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Re: Having a real problem keeping my 92 1500 cc Gold Wing upright

Postby FM-USA » Wed Sep 21, 2016 12:07 am

Before coming to a stop scan that area first for rocks or uneven pavement.
You'll be highly surprised how fast the bike wants to tip when it comes to rest on the smallest of rocks or a near invisible crack in the road. I know all to well, it's been happening to me lately and I thought it was due to my age,... NOT! For me it's inattentiveness. :oops:
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Re: Having a real problem keeping my 92 1500 cc Gold Wing upright

Postby Forester » Wed Sep 21, 2016 3:25 am

When I first got my GL 1500 I was told there were two kinds of of Goldwing rider, those who have dropped them and those who were going to drop them. Not sure if the stats of that are true but I recently became a member of the first group. I can back up some of the comments already made. Always stop with the wheel straight and on the back brake only. Secondly, if it's going down don't fight it. I tried to fight it and ended up with aching wrists, elbows and shoulders for a week. The good thing about it though was that I proved to myself that tipping it over causes absolutely no damage to the bike at all

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Re: Having a real problem keeping my 92 1500 cc Gold Wing upright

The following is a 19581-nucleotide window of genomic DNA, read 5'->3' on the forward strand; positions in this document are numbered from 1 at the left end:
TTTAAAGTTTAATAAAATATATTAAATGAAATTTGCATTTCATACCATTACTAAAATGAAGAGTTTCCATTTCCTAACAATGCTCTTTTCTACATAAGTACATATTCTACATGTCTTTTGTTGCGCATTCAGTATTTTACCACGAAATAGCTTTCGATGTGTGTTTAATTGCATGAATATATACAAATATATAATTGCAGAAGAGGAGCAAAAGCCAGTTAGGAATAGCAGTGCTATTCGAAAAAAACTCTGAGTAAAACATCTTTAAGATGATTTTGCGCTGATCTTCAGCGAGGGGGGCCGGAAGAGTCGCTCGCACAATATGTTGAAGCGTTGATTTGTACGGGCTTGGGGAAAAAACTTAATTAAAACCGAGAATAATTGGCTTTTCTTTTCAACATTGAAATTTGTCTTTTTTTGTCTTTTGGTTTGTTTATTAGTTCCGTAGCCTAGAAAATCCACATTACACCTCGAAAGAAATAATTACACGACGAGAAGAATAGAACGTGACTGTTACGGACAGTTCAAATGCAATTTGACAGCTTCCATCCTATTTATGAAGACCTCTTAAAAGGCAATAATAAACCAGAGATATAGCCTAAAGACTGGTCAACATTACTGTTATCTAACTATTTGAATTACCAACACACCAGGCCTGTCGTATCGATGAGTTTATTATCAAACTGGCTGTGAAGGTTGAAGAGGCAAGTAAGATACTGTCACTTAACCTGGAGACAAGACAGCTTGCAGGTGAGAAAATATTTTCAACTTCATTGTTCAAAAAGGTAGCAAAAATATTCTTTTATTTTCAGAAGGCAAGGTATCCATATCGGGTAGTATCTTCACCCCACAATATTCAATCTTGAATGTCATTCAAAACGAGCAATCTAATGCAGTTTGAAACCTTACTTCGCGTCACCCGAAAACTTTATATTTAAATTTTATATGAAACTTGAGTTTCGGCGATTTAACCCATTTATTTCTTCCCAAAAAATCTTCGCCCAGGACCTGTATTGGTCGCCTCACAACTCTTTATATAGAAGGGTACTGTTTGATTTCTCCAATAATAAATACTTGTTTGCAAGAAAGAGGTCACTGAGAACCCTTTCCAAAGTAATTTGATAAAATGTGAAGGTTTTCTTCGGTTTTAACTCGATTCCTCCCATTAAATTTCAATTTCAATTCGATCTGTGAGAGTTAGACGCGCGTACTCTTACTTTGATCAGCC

Postby Alan_Hepburn » Wed Sep 21, 2016 2:58 pm

I can't drop my 1500 (hard to do with a sidecar!) but I had an interesting experience once when I had a Suzuki C50T - was riding home from work one winter night. The roads were wet so I was taking it easy. Came toa stop at a stop sign and as I stopped the rear end started moving to the right on its own :o The bike, in slow motion, leaned over and fell on the left side - I stepped off and righted it, then started looking for any clue as to what happened.

After a minute of searching, and wondering, I found out what happened. Most of you have seen those BOTS dots that get glued to the roadways to mark lanes, etc. They are made of very hard plastic. Well, when they come loose from the roadway, and get flipped over, they are invisible! And they are VERY slippery when you put weight on them! As I came to the stop my rear tire rolled up onto a flipped-over dot, momentum caused to rear to start to slide. If I had let go of the front brake I probably would have just rolled off of the dot and been good, but with the front brake engaged the bike did not roll, it slid.